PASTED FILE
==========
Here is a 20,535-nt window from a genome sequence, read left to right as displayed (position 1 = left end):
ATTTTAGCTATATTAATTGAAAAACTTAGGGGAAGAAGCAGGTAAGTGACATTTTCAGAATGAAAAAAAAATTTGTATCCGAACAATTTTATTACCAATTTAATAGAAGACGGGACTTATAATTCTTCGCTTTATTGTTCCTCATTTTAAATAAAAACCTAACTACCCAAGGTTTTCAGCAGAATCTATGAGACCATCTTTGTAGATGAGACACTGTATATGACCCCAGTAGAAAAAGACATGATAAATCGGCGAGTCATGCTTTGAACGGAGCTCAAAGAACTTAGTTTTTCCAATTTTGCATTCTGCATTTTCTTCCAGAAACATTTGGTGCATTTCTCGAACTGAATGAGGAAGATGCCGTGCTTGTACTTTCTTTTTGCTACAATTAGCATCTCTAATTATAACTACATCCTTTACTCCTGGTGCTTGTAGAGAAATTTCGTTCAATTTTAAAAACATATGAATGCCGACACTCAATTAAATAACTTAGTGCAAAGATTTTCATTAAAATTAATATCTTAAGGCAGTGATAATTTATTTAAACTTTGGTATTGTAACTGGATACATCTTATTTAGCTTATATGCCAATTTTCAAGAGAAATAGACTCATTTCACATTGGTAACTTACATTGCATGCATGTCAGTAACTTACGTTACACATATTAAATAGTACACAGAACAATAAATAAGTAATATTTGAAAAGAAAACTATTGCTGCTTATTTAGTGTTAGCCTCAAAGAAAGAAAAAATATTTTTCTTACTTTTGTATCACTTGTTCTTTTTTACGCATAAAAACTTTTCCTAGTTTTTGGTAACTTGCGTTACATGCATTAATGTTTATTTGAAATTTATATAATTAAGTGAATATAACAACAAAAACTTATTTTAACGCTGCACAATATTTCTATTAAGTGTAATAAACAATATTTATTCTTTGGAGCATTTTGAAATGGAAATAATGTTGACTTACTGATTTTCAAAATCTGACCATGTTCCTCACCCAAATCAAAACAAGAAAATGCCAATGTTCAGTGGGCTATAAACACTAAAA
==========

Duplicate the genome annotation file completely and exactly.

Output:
Here is a 20,535-nt window from a genome sequence, read left to right as displayed (position 1 = left end):
ATTTTAGCTATATTAATTGAAAAACTTAGGGGAAGAAGCAGGTAAGTGACATTTTCAGAATGAAAAAAAAATTTGTATCCGAACAATTTTATTACCAATTTAATAGAAGACGGGACTTATAATTCTTCGCTTTATTGTTCCTCATTTTAAATAAAAACCTAACTACCCAAGGTTTTCAGCAGAATCTATGAGACCATCTTTGTAGATGAGACACTGTATATGACCCCAGTAGAAAAAGACATGATAAATCGGCGAGTCATGCTTTGAACGGAGCTCAAAGAACTTAGTTTTTCCAATTTTGCATTCTGCATTTTCTTCCAGAAACATTTGGTGCATTTCTCGAACTGAATGAGGAAGATGCCGTGCTTGTACTTTCTTTTTGCTACAATTAGCATCTCTAATTATAACTACATCCTTTACTCCTGGTGCTTGTAGAGAAATTTCGTTCAATTTTAAAAACATATGAATGCCGACACTCAATTAAATAACTTAGTGCAAAGATTTTCATTAAAATTAATATCTTAAGGCAGTGATAATTTATTTAAACTTTGGTATTGTAACTGGATACATCTTATTTAGCTTATATGCCAATTTTCAAGAGAAATAGACTCATTTCACATTGGTAACTTACATTGCATGCATGTCAGTAACTTACGTTACACATATTAAATAGTACACAGAACAATAAATAAGTAATATTTGAAAAGAAAACTATTGCTGCTTATTTAGTGTTAGCCTCAAAGAAAGAAAAAATATTTTTCTTACTTTTGTATCACTTGTTCTTTTTTACGCATAAAAACTTTTCCTAGTTTTTGGTAACTTGCGTTACATGCATTAATGTTTATTTGAAATTTATATAATTAAGTGAATATAACAACAAAAACTTATTTTAACGCTGCACAATATTTCTATTAAGTGTAATAAACAATATTTATTCTTTGGAGCATTTTGAAATGGAAATAATGTTGACTTACTGATTTTCAAAATCTGACCATGTTCCTCACCCAAATCAAAACAAGAAAATGCCAATGTTCAGTGGGCTATAAACACTAAAA